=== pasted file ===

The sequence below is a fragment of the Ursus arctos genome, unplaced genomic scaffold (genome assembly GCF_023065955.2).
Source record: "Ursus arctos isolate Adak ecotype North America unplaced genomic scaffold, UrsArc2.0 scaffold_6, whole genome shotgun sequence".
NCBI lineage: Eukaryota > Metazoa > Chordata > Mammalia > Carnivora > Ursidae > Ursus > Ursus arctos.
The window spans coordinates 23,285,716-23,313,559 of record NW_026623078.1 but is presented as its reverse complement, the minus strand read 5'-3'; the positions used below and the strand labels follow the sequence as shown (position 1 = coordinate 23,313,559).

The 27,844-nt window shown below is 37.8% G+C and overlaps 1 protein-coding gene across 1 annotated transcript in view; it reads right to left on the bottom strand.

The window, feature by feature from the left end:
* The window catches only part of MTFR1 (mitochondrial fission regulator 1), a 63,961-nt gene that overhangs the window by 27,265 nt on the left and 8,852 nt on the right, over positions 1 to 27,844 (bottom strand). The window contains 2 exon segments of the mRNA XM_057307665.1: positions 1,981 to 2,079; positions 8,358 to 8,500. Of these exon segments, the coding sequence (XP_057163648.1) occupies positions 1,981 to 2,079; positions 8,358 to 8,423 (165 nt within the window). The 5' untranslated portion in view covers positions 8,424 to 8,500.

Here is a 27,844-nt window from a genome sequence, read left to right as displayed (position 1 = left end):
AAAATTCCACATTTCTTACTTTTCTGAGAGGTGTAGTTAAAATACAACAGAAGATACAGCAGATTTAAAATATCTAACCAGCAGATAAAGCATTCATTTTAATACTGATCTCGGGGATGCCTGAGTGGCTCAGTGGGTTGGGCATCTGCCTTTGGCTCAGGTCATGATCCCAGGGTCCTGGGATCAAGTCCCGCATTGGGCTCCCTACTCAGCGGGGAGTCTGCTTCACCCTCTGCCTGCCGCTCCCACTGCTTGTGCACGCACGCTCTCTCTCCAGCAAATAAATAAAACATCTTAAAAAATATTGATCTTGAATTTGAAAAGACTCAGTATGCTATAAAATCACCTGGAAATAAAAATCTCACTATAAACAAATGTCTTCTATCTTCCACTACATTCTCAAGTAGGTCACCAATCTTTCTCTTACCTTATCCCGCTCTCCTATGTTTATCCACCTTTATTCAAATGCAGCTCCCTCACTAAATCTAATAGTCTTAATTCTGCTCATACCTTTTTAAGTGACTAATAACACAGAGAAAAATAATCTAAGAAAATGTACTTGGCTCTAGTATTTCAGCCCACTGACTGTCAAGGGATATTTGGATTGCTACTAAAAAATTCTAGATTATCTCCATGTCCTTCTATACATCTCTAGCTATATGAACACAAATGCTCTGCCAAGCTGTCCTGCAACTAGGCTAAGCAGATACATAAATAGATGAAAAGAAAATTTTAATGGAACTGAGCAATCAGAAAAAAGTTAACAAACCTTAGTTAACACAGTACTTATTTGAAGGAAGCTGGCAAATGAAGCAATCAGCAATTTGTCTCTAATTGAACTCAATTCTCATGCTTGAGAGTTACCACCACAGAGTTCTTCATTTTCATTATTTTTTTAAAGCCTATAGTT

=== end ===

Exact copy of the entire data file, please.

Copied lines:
The sequence below is a fragment of the Ursus arctos genome, unplaced genomic scaffold (genome assembly GCF_023065955.2).
Source record: "Ursus arctos isolate Adak ecotype North America unplaced genomic scaffold, UrsArc2.0 scaffold_6, whole genome shotgun sequence".
NCBI lineage: Eukaryota > Metazoa > Chordata > Mammalia > Carnivora > Ursidae > Ursus > Ursus arctos.
The window spans coordinates 23,285,716-23,313,559 of record NW_026623078.1 but is presented as its reverse complement, the minus strand read 5'-3'; the positions used below and the strand labels follow the sequence as shown (position 1 = coordinate 23,313,559).

The 27,844-nt window shown below is 37.8% G+C and overlaps 1 protein-coding gene across 1 annotated transcript in view; it reads right to left on the bottom strand.

The window, feature by feature from the left end:
* The window catches only part of MTFR1 (mitochondrial fission regulator 1), a 63,961-nt gene that overhangs the window by 27,265 nt on the left and 8,852 nt on the right, over positions 1 to 27,844 (bottom strand). The window contains 2 exon segments of the mRNA XM_057307665.1: positions 1,981 to 2,079; positions 8,358 to 8,500. Of these exon segments, the coding sequence (XP_057163648.1) occupies positions 1,981 to 2,079; positions 8,358 to 8,423 (165 nt within the window). The 5' untranslated portion in view covers positions 8,424 to 8,500.

Here is a 27,844-nt window from a genome sequence, read left to right as displayed (position 1 = left end):
AAAATTCCACATTTCTTACTTTTCTGAGAGGTGTAGTTAAAATACAACAGAAGATACAGCAGATTTAAAATATCTAACCAGCAGATAAAGCATTCATTTTAATACTGATCTCGGGGATGCCTGAGTGGCTCAGTGGGTTGGGCATCTGCCTTTGGCTCAGGTCATGATCCCAGGGTCCTGGGATCAAGTCCCGCATTGGGCTCCCTACTCAGCGGGGAGTCTGCTTCACCCTCTGCCTGCCGCTCCCACTGCTTGTGCACGCACGCTCTCTCTCCAGCAAATAAATAAAACATCTTAAAAAATATTGATCTTGAATTTGAAAAGACTCAGTATGCTATAAAATCACCTGGAAATAAAAATCTCACTATAAACAAATGTCTTCTATCTTCCACTACATTCTCAAGTAGGTCACCAATCTTTCTCTTACCTTATCCCGCTCTCCTATGTTTATCCACCTTTATTCAAATGCAGCTCCCTCACTAAATCTAATAGTCTTAATTCTGCTCATACCTTTTTAAGTGACTAATAACACAGAGAAAAATAATCTAAGAAAATGTACTTGGCTCTAGTATTTCAGCCCACTGACTGTCAAGGGATATTTGGATTGCTACTAAAAAATTCTAGATTATCTCCATGTCCTTCTATACATCTCTAGCTATATGAACACAAATGCTCTGCCAAGCTGTCCTGCAACTAGGCTAAGCAGATACATAAATAGATGAAAAGAAAATTTTAATGGAACTGAGCAATCAGAAAAAAGTTAACAAACCTTAGTTAACACAGTACTTATTTGAAGGAAGCTGGCAAATGAAGCAATCAGCAATTTGTCTCTAATTGAACTCAATTCTCATGCTTGAGAGTTACCACCACAGAGTTCTTCATTTTCATTATTTTTTTAAAGCCTATAGTT